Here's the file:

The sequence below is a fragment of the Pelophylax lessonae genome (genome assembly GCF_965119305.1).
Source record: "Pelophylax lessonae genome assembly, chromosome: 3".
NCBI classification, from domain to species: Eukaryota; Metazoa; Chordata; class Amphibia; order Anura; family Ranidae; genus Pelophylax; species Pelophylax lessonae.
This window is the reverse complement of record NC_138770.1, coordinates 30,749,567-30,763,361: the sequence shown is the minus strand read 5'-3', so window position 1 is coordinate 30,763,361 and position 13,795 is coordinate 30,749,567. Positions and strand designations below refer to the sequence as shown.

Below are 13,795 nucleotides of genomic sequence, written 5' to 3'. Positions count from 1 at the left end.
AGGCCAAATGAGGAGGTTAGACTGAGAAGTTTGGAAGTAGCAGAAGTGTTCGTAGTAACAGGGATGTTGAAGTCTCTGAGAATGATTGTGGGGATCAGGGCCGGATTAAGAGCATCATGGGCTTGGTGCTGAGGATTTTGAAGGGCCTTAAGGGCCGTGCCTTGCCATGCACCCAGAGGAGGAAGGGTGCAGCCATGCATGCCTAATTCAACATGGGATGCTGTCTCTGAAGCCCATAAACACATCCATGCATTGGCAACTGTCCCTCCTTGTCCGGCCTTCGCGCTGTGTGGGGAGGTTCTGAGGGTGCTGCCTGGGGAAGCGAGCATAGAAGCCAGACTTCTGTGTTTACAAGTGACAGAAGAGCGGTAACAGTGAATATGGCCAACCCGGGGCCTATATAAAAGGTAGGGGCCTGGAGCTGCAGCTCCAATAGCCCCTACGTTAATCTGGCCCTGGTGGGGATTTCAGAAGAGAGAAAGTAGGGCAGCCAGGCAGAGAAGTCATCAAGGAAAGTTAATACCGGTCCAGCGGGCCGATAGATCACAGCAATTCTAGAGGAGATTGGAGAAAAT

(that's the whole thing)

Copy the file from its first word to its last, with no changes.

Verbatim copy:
The sequence below is a fragment of the Pelophylax lessonae genome (genome assembly GCF_965119305.1).
Source record: "Pelophylax lessonae genome assembly, chromosome: 3".
NCBI classification, from domain to species: Eukaryota; Metazoa; Chordata; class Amphibia; order Anura; family Ranidae; genus Pelophylax; species Pelophylax lessonae.
This window is the reverse complement of record NC_138770.1, coordinates 30,749,567-30,763,361: the sequence shown is the minus strand read 5'-3', so window position 1 is coordinate 30,763,361 and position 13,795 is coordinate 30,749,567. Positions and strand designations below refer to the sequence as shown.

Below are 13,795 nucleotides of genomic sequence, written 5' to 3'. Positions count from 1 at the left end.
AGGCCAAATGAGGAGGTTAGACTGAGAAGTTTGGAAGTAGCAGAAGTGTTCGTAGTAACAGGGATGTTGAAGTCTCTGAGAATGATTGTGGGGATCAGGGCCGGATTAAGAGCATCATGGGCTTGGTGCTGAGGATTTTGAAGGGCCTTAAGGGCCGTGCCTTGCCATGCACCCAGAGGAGGAAGGGTGCAGCCATGCATGCCTAATTCAACATGGGATGCTGTCTCTGAAGCCCATAAACACATCCATGCATTGGCAACTGTCCCTCCTTGTCCGGCCTTCGCGCTGTGTGGGGAGGTTCTGAGGGTGCTGCCTGGGGAAGCGAGCATAGAAGCCAGACTTCTGTGTTTACAAGTGACAGAAGAGCGGTAACAGTGAATATGGCCAACCCGGGGCCTATATAAAAGGTAGGGGCCTGGAGCTGCAGCTCCAATAGCCCCTACGTTAATCTGGCCCTGGTGGGGATTTCAGAAGAGAGAAAGTAGGGCAGCCAGGCAGAGAAGTCATCAAGGAAAGTTAATACCGGTCCAGCGGGCCGATAGATCACAGCAATTCTAGAGGAGATTGGAGAAAAT